Ancient city of eastern Syria, being one of the regional strongholds from ca. 2900-1750 BCE (Bronze Age).
Unearthing of a basalt statue of King Ishtup-Ilum, ca. 2100 BCE
Mural from the royal palace of Zimrilim at Mari, showing a priest bringing a bull to be sacrificed.
Its location is at Tell Hariri, 10 km north of modern Abu Kamal, right before the Euphrates river crosses into Iraq. Culturally, Mari belongs to Mesopotamia, not Syria. It is thought of as the westernmost point of Mesopotamian culture.
It is its extreme position, between two cultures, that made Mari possible, being a border post for trade and a stronghold against invaders from Syria.
Excavations at Mari are still undergoing, always discovering new archaeological layers.
Mari used the Euphrates river for all it was worth in transportation. Among the main products traded through Mari were timber and stone from Syria, destined for Sumer, some 400 km down the river.
Mari was, at least during its second golden age, governed by a king. Judged from the size of the palace of 18th century King Zimrilim, which consisted so many as 300 rooms, the king's position was strong. This may be a reflection of external powers being considered a threat to the safety of the city-state, hence the local elite did little to challenge the position of the king, which would weaken them all to the common enemy.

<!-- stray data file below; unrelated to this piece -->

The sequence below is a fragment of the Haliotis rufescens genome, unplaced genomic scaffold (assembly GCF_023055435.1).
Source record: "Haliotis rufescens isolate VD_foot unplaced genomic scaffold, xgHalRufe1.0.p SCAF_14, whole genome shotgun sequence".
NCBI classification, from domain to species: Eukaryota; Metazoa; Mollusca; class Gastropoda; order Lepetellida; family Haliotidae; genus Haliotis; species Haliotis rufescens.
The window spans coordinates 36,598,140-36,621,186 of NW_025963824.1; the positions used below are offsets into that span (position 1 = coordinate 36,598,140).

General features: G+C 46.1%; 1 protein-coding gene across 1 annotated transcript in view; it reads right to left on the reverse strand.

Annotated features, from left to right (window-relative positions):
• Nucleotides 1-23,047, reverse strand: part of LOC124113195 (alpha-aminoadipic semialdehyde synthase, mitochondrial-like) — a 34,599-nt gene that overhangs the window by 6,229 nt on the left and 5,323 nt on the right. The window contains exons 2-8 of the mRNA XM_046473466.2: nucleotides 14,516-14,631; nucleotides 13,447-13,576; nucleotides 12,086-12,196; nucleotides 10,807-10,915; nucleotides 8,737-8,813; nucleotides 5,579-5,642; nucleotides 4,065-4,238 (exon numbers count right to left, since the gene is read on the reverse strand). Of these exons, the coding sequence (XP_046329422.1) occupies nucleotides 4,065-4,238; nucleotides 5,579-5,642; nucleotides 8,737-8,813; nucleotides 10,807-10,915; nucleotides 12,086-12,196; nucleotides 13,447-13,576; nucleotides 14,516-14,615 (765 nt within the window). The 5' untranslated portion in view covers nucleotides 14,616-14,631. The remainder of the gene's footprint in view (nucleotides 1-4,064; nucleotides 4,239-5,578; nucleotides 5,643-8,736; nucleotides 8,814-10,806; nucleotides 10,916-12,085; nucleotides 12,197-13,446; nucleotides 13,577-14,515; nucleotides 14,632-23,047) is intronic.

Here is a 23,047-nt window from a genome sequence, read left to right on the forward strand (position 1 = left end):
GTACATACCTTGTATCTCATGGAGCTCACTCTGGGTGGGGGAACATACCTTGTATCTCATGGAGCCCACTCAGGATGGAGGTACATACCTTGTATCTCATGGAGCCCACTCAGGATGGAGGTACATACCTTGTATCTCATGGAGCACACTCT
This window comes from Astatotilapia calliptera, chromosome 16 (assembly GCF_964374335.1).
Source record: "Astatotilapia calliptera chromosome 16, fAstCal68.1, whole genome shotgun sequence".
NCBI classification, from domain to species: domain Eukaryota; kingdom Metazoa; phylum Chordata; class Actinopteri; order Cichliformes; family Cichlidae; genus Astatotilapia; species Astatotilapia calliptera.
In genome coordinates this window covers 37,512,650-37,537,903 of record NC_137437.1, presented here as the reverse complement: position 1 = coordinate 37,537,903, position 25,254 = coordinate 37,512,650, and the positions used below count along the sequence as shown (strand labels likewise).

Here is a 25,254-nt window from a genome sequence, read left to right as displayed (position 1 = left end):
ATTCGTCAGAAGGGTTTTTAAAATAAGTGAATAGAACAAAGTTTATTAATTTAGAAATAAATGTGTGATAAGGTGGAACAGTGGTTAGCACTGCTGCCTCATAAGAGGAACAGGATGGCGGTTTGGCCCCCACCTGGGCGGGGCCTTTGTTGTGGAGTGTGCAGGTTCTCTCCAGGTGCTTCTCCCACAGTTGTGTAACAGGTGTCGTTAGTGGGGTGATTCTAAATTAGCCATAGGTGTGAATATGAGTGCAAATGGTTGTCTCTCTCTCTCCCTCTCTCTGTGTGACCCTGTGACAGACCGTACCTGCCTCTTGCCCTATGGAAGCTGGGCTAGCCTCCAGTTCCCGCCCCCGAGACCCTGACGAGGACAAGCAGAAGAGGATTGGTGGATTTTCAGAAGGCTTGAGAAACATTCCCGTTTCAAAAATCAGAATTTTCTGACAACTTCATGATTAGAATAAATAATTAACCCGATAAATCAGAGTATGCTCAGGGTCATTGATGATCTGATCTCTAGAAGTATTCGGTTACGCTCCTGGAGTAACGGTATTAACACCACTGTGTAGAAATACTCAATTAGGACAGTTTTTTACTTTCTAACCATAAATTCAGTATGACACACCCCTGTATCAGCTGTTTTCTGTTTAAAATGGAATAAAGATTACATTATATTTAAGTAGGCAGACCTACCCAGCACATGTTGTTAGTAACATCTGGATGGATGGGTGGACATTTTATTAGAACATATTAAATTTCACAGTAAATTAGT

Religion and Culture
The religion of Mari fits the framework of Sumerian religion, with Dagan, Ishtar and Shamash as main gods all having dedicated temples. By Mari, Sumerian gods were exported to lands to the west.
Inhabitants of Mari were Semites, speaking Akkadian. The total of 25,000 clay tablets found here, are written in Akkadian using cuneiform script.
Mari was settled in the 5th millennium BCE.
Around 2900 BCE: Mari emerges as a strong regional trade and transit city.
24th century: Mari is destroyed, either by Ebla or by Akkadian Empire.
Around 1900: Mari again develops into a strong city, beginning a second golden age.
1759: Mari is conquered by Babylonian king, Hammurabi, and destroyed. It would only survive as a village.
1933 CE: Ruins of Mari are discovered by accident by local Bedouins. Same year, excavations begin, unearthing Zimrilim's palace and thousands of clay tablets.